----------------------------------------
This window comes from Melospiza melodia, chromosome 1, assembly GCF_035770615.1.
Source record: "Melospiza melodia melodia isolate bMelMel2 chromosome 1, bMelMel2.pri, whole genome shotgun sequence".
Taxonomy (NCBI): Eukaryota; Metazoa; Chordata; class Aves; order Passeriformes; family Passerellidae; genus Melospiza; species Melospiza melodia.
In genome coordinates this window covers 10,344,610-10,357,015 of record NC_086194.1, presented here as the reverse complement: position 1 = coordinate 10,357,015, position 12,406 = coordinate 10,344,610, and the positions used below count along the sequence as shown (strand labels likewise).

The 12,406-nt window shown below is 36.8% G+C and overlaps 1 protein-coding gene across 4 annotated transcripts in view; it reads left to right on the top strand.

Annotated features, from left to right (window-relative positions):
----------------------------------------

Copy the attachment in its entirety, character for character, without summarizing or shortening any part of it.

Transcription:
This window comes from Melospiza melodia, chromosome 1, assembly GCF_035770615.1.
Source record: "Melospiza melodia melodia isolate bMelMel2 chromosome 1, bMelMel2.pri, whole genome shotgun sequence".
Taxonomy (NCBI): Eukaryota; Metazoa; Chordata; class Aves; order Passeriformes; family Passerellidae; genus Melospiza; species Melospiza melodia.
In genome coordinates this window covers 10,344,610-10,357,015 of record NC_086194.1, presented here as the reverse complement: position 1 = coordinate 10,357,015, position 12,406 = coordinate 10,344,610, and the positions used below count along the sequence as shown (strand labels likewise).

The 12,406-nt window shown below is 36.8% G+C and overlaps 1 protein-coding gene across 4 annotated transcripts in view; it reads left to right on the top strand.

Annotated features, from left to right (window-relative positions):